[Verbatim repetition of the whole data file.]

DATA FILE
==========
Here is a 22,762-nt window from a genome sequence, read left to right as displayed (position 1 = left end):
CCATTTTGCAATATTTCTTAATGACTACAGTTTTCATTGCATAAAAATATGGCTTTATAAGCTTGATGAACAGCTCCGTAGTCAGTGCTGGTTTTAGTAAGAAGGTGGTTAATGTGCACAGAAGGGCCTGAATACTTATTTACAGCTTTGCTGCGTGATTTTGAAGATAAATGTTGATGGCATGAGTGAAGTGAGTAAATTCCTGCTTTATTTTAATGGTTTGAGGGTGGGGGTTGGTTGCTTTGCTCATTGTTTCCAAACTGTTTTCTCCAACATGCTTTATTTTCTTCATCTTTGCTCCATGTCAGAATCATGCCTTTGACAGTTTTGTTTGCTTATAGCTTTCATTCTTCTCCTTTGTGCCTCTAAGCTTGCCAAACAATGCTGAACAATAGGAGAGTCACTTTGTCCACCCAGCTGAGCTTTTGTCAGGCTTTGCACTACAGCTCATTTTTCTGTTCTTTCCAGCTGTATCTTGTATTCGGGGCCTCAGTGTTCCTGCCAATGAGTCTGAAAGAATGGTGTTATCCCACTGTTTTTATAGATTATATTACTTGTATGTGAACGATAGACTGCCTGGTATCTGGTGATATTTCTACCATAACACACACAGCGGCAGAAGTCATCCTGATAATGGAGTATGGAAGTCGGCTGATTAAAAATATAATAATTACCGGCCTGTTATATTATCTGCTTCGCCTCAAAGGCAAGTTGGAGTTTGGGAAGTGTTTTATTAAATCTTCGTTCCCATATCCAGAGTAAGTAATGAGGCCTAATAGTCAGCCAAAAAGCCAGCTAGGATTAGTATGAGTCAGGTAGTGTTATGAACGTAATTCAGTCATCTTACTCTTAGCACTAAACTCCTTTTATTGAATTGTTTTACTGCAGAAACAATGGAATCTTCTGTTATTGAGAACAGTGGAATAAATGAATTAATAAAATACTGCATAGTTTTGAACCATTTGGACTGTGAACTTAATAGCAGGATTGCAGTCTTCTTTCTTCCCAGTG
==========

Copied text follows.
Here is a 22,762-nt window from a genome sequence, read left to right as displayed (position 1 = left end):
CCATTTTGCAATATTTCTTAATGACTACAGTTTTCATTGCATAAAAATATGGCTTTATAAGCTTGATGAACAGCTCCGTAGTCAGTGCTGGTTTTAGTAAGAAGGTGGTTAATGTGCACAGAAGGGCCTGAATACTTATTTACAGCTTTGCTGCGTGATTTTGAAGATAAATGTTGATGGCATGAGTGAAGTGAGTAAATTCCTGCTTTATTTTAATGGTTTGAGGGTGGGGGTTGGTTGCTTTGCTCATTGTTTCCAAACTGTTTTCTCCAACATGCTTTATTTTCTTCATCTTTGCTCCATGTCAGAATCATGCCTTTGACAGTTTTGTTTGCTTATAGCTTTCATTCTTCTCCTTTGTGCCTCTAAGCTTGCCAAACAATGCTGAACAATAGGAGAGTCACTTTGTCCACCCAGCTGAGCTTTTGTCAGGCTTTGCACTACAGCTCATTTTTCTGTTCTTTCCAGCTGTATCTTGTATTCGGGGCCTCAGTGTTCCTGCCAATGAGTCTGAAAGAATGGTGTTATCCCACTGTTTTTATAGATTATATTACTTGTATGTGAACGATAGACTGCCTGGTATCTGGTGATATTTCTACCATAACACACACAGCGGCAGAAGTCATCCTGATAATGGAGTATGGAAGTCGGCTGATTAAAAATATAATAATTACCGGCCTGTTATATTATCTGCTTCGCCTCAAAGGCAAGTTGGAGTTTGGGAAGTGTTTTATTAAATCTTCGTTCCCATATCCAGAGTAAGTAATGAGGCCTAATAGTCAGCCAAAAAGCCAGCTAGGATTAGTATGAGTCAGGTAGTGTTATGAACGTAATTCAGTCATCTTACTCTTAGCACTAAACTCCTTTTATTGAATTGTTTTACTGCAGAAACAATGGAATCTTCTGTTATTGAGAACAGTGGAATAAATGAATTAATAAAATACTGCATAGTTTTGAACCATTTGGACTGTGAACTTAATAGCAGGATTGCAGTCTTCTTTCTTCCCAGTG